At the beginning of April the Aberdeen mill extended a planned maintenance shutdown after the Scottish government said that non-essential businesses should close unless they were capable of operating in a way that was fully compliant with social distancing advice.
Since then, new guidelines for Covid-secure workplaces have been issued.
Arjowiggins manufacturing director and Stoneywood general manager Angus MacSween told Printweek that half of the mill had started up on 4 May, with the rest of the operation following a week later.
“We are in full production now,” he said.
“The reason we had to shutdown was because we could not source the PPE needed – masks, gloves, visors, hand cleaner – we couldn’t get anything so we had no option other than to shut.”
He said it had taken at least five weeks to source all the necessary PPE materials.
In the meantime, there had been a collaborative effort to come up with safe systems of work that would comply with government guidelines at the historic mill site, where a paper mill was first established in 1770.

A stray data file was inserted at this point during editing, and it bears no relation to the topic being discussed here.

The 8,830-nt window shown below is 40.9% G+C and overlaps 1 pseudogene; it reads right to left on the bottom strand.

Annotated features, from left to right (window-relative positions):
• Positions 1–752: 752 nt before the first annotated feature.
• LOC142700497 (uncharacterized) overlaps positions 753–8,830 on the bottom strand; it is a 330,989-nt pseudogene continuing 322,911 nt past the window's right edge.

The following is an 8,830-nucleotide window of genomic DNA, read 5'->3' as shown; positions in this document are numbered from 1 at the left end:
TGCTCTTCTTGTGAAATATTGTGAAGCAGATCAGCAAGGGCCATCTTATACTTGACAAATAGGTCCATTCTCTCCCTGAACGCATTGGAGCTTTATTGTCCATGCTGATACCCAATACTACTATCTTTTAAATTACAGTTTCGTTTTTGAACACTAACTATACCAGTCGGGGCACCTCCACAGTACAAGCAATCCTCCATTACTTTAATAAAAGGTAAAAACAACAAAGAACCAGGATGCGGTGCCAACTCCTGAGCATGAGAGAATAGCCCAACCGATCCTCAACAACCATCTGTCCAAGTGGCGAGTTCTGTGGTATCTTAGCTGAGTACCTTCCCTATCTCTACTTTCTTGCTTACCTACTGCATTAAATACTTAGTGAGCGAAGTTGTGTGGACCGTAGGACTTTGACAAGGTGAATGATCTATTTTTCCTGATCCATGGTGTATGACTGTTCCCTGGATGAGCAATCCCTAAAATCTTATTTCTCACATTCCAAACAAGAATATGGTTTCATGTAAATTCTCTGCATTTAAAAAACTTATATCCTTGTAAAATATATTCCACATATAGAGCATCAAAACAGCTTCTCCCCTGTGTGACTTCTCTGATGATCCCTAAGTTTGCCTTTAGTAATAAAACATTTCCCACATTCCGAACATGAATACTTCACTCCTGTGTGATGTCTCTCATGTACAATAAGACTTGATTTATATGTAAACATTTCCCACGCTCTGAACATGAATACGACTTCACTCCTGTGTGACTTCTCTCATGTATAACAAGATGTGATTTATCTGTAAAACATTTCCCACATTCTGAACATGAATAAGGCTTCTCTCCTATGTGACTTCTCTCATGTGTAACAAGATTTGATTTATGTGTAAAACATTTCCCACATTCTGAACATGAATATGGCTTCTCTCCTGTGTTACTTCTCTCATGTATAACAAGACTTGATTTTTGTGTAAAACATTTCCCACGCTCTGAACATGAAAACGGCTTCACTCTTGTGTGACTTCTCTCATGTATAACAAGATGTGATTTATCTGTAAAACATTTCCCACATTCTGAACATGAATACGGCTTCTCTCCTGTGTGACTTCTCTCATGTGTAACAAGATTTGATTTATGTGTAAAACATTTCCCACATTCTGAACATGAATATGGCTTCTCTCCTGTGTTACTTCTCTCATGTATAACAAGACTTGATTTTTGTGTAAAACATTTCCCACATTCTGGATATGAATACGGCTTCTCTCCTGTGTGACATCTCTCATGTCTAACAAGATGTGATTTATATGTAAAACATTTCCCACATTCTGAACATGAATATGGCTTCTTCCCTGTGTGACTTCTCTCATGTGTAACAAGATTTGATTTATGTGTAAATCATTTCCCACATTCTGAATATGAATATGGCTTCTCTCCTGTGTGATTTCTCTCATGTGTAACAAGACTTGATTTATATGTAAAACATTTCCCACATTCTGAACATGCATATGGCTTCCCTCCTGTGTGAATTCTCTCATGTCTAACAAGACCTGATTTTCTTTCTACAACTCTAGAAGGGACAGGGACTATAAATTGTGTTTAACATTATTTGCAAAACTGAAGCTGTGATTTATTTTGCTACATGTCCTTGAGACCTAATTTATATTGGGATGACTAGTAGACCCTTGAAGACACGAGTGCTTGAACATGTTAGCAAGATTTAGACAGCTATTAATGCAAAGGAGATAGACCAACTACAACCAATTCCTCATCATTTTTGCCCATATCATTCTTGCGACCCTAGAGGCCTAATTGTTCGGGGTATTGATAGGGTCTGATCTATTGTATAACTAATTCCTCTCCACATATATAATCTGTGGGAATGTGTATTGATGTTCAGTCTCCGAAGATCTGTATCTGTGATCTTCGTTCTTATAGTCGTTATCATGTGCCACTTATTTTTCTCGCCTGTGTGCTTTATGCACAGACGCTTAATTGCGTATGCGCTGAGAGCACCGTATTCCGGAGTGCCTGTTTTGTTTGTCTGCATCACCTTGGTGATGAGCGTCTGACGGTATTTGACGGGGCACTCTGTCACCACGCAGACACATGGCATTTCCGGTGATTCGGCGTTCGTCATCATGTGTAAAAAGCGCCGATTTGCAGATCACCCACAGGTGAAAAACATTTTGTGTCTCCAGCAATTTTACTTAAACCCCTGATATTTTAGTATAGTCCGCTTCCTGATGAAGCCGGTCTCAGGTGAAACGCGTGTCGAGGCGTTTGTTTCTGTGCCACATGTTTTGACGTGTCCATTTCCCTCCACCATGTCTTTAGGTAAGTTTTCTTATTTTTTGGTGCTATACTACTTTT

“We carried out generic and task-based risk assessments involving the union, safety reps, and senior operators, as well as looking at the health and safety aspects of how to re-start,” MacSween explained.
He said the workforce had been “very ingenious”.
“We’ve put up screens and moved some control panels. The workforce has come up with some fantastic ingenious designs to make it happen.”
Some of the mill’s 420 employees are continuing to work from home, MacSween added.
Stoneywood runs four paper machines and makes a range of creative and specialist paper, including security papers.
He said the market in general had been “very light” but was “definitely picking up”.
The Stoneywood mill was acquired in the two-part MBO last autumn that formed the new Arjowiggins Group.